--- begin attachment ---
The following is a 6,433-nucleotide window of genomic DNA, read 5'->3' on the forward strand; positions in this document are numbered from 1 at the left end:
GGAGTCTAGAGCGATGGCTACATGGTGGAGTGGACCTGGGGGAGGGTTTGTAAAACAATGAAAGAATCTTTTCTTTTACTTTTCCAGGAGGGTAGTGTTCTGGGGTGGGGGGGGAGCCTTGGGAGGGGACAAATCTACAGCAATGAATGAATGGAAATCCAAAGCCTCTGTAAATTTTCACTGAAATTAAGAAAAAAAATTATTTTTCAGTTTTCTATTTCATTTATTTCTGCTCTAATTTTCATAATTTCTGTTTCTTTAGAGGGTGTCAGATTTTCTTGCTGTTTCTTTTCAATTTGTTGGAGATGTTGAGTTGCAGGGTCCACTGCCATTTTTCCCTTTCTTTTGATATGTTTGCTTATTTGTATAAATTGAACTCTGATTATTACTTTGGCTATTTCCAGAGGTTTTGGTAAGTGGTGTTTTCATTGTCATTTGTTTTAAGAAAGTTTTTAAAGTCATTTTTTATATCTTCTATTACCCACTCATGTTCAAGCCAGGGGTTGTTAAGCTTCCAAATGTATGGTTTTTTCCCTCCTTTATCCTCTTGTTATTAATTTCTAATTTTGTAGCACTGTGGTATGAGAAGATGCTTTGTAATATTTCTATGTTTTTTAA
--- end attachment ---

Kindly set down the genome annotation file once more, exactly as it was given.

The following is a 6,433-nucleotide window of genomic DNA, read 5'->3' on the forward strand; positions in this document are numbered from 1 at the left end:
GGAGTCTAGAGCGATGGCTACATGGTGGAGTGGACCTGGGGGAGGGTTTGTAAAACAATGAAAGAATCTTTTCTTTTACTTTTCCAGGAGGGTAGTGTTCTGGGGTGGGGGGGGAGCCTTGGGAGGGGACAAATCTACAGCAATGAATGAATGGAAATCCAAAGCCTCTGTAAATTTTCACTGAAATTAAGAAAAAAAATTATTTTTCAGTTTTCTATTTCATTTATTTCTGCTCTAATTTTCATAATTTCTGTTTCTTTAGAGGGTGTCAGATTTTCTTGCTGTTTCTTTTCAATTTGTTGGAGATGTTGAGTTGCAGGGTCCACTGCCATTTTTCCCTTTCTTTTGATATGTTTGCTTATTTGTATAAATTGAACTCTGATTATTACTTTGGCTATTTCCAGAGGTTTTGGTAAGTGGTGTTTTCATTGTCATTTGTTTTAAGAAAGTTTTTAAAGTCATTTTTTATATCTTCTATTACCCACTCATGTTCAAGCCAGGGGTTGTTAAGCTTCCAAATGTATGGTTTTTTCCCTCCTTTATCCTCTTGTTATTAATTTCTAATTTTGTAGCACTGTGGTATGAGAAGATGCTTTGTAATATTTCTATGTTTTTTAA